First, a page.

Texas federal judge finds FTC’s noncompete ban invalid, but limits relief

Judge Ada Brown issued her long-awaited ruling today on the FTC’s noncompete ban in Ryan LLC v. FTC.

In a scathing rebuke of the FTC’s claim of rulemaking authority and the reasoning behind the rule, the court concluded that the FTC’s ban is likely unlawful. However, the court limited its injunctive relief to benefit only the parties before it — not even the members of the U.S. Chamber of Commerce or other plaintiff associations. And the court refused to make its ruling apply nationwide.

The result is that while the court determined that the rule is likely unlawful, the FTC is still free to enforce it (on September 4) against anyone other than the parties in that action.

That may change on August 30 when the court will issue a final decision on the merits. Perhaps at that point, the court will feel it has enough to issue a nationwide order invalidating the noncompete ban.

In the meantime, remember that Judge Hodge will be holding a hearing next week (Wednesday, July 10) on the other motion to stay the effective date of the ban and to enjoin its operation in the other case challenging the FTC’s rule.

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Steps to take now

Unfortunately, the court’s order — while recognizing that the rule is unlawful — creates even more uncertainty for companies and employees. As a consequence, companies can no longer take a wait-and-see approach. For an overview of recommended steps to take, see FTC bans noncompetes: How will you protect your company’s information and keep your customers?

Key at this point is to be thinking about the following:

  • Reviewing and updating agreements and policies to ensure compliance with all of the new state-law developments. This includes, in particular, noncompetes, broad confidentiality agreements, and other agreements in the crosshairs (including no-recruit agreements, nonsolicitation agreements, anti-moonlighting provisions, and training repayment agreements (pejoratively called “TRAPs”)), as well as internal policies that my be treated like impermissible restrictions on employee competition.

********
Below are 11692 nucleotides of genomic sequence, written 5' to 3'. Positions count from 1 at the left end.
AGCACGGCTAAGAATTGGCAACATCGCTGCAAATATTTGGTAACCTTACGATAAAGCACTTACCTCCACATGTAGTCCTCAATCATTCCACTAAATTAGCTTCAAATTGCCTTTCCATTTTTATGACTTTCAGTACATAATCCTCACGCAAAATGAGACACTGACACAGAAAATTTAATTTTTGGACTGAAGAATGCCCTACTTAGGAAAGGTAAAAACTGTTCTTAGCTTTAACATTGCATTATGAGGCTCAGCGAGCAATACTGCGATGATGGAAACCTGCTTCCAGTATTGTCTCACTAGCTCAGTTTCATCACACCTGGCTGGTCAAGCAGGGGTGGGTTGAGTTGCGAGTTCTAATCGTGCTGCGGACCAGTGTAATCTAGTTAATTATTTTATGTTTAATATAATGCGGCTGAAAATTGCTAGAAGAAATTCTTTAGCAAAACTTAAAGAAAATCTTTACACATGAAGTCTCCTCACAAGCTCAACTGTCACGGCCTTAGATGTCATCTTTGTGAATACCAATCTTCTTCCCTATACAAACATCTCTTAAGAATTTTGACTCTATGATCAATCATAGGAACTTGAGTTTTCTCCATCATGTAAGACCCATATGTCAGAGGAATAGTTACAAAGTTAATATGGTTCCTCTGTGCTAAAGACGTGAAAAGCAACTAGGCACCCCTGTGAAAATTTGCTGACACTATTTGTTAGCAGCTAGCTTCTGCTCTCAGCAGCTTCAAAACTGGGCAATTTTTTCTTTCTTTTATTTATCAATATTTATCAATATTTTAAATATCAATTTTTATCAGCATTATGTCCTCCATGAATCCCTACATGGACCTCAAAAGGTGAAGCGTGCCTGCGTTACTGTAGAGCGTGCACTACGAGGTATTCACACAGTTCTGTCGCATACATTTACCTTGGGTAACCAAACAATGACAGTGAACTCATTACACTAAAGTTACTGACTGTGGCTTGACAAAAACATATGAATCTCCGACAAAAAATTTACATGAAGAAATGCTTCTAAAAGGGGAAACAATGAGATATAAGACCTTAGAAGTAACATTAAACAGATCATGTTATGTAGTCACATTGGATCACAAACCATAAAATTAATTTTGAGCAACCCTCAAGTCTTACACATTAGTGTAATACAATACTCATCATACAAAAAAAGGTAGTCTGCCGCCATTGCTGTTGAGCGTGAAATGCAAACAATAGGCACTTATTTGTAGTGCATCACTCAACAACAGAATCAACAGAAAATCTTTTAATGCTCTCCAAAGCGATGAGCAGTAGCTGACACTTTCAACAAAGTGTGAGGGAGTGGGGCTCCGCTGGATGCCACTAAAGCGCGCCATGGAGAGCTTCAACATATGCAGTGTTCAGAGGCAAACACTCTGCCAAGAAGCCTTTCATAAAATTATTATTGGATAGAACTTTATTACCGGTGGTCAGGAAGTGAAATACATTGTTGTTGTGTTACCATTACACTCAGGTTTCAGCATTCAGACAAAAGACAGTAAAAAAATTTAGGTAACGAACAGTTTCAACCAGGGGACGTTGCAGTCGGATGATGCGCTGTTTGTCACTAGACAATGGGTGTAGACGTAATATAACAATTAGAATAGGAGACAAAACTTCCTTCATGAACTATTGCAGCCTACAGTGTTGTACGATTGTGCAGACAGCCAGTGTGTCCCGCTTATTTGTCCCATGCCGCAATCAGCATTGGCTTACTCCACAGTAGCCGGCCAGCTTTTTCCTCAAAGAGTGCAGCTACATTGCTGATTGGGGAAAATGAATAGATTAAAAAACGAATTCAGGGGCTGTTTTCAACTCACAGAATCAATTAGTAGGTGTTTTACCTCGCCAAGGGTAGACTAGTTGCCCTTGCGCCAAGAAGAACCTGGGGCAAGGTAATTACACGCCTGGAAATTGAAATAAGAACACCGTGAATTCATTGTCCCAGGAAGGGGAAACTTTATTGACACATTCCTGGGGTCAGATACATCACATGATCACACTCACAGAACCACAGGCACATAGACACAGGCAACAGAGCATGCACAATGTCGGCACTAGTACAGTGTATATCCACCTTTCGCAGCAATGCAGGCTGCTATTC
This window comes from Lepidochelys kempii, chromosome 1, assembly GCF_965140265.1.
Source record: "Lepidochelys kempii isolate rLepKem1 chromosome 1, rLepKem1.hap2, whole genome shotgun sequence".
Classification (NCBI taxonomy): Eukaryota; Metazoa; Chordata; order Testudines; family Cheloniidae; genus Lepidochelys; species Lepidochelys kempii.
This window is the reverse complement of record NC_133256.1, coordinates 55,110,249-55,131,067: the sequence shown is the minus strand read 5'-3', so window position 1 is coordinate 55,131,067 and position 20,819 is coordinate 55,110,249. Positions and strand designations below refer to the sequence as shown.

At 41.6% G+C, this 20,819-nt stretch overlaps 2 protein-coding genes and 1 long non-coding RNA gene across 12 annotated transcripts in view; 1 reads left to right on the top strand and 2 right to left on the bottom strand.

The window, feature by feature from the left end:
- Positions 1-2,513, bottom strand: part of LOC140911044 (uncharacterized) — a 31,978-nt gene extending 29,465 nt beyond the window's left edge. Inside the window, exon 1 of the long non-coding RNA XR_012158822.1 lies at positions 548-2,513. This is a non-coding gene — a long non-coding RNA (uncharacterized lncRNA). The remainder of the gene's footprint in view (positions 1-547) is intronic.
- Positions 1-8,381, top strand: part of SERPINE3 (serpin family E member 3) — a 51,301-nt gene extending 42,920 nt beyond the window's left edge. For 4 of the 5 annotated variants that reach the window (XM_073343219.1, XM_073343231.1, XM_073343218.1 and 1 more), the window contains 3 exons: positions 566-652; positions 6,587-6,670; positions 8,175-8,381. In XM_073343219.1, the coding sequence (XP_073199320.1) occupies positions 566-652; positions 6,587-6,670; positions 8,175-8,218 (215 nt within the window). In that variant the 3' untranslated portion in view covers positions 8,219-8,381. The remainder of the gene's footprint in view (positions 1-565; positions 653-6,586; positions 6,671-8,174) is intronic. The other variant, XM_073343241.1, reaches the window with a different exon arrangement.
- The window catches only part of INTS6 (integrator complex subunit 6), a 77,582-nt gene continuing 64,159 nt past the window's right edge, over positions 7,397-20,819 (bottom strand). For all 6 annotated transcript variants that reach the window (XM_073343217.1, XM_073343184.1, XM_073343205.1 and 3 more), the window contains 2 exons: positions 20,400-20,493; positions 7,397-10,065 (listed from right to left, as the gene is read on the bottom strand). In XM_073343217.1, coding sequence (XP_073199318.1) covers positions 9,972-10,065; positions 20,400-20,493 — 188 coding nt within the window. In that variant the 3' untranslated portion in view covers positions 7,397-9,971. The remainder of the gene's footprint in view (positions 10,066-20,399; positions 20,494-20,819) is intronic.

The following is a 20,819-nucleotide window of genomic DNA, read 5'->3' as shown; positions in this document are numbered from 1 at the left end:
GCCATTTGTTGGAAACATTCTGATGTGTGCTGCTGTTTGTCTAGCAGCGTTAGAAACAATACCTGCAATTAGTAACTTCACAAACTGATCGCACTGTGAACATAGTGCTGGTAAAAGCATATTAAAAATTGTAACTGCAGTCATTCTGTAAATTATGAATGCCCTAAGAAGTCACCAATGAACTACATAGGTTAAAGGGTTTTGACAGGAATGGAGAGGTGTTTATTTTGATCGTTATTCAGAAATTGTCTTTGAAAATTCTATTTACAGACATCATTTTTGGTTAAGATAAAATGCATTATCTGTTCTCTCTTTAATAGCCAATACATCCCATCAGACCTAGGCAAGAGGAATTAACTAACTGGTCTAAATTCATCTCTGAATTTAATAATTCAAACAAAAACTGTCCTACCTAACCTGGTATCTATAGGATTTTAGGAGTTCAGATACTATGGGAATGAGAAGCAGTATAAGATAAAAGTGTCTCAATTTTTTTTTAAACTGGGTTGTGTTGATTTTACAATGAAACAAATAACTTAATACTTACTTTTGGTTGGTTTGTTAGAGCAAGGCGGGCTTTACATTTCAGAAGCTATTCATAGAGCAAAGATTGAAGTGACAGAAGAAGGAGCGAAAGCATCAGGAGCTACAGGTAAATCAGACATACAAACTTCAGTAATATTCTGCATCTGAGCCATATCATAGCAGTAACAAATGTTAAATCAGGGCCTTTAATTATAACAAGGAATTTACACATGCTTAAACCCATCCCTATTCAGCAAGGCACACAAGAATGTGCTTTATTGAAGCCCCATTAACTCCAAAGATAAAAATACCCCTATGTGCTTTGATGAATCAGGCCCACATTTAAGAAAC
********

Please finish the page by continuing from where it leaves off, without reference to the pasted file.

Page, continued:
• Reviewing and updating procedures (including the use of data loss prevention software) for protecting trade secrets, other confidential information, and goodwill (see trade secret protection program primer and checklist).
  • Using supplemental agreements and approaches to mitigate the impact of the tightening restrictive covenant laws. For example:
    • Notice provisions (“true” garden leave clauses) may, to the extent enforceable, offer meaningful protection for a short term. Even the FTC’s new Rule acknowledges that these agreements fall outside the scope of the Rule.
    • Springing noncompetes (a court-ordered noncompete as a remedy for a violation of other restrictive covenants or obligations) may create both a deterrence effect and provide a partial remedy for wrongdoing that is discovered early enough. This is a tool created years ago for a client who did not want to use a noncompete, but was worried about the impact of employees violating the other restrictive covenants. It has since been incorporated into Massachusetts noncompete law (MNAA, G.L. c. 149, § 24L(c)).
  • Emphasizing training. Never lose sight of one of the easiest and most effective tools you have is to educate and train employees, especially at onboarding and off-boarding, and with special attention to employees working remotely.

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Firm resources: 

We know how hard it is to keep up with the ever-changing requirements around the country. To help, we have created the following resources (available for free):

We hope you find all of these resources useful. More are coming.

And please note that we are grateful for all of the input we’ve received over the years, and welcome any suggestions for improvements that you may be willing to share.

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*A huge thank you to Erika Hahn for all of her extraordinary help in tracking and monitoring all of the bills around the country and helping me make sure that all of our resources are current and accurate! And, thank you to my friends at other firms for all of the emails and discussions of this crazy ruling.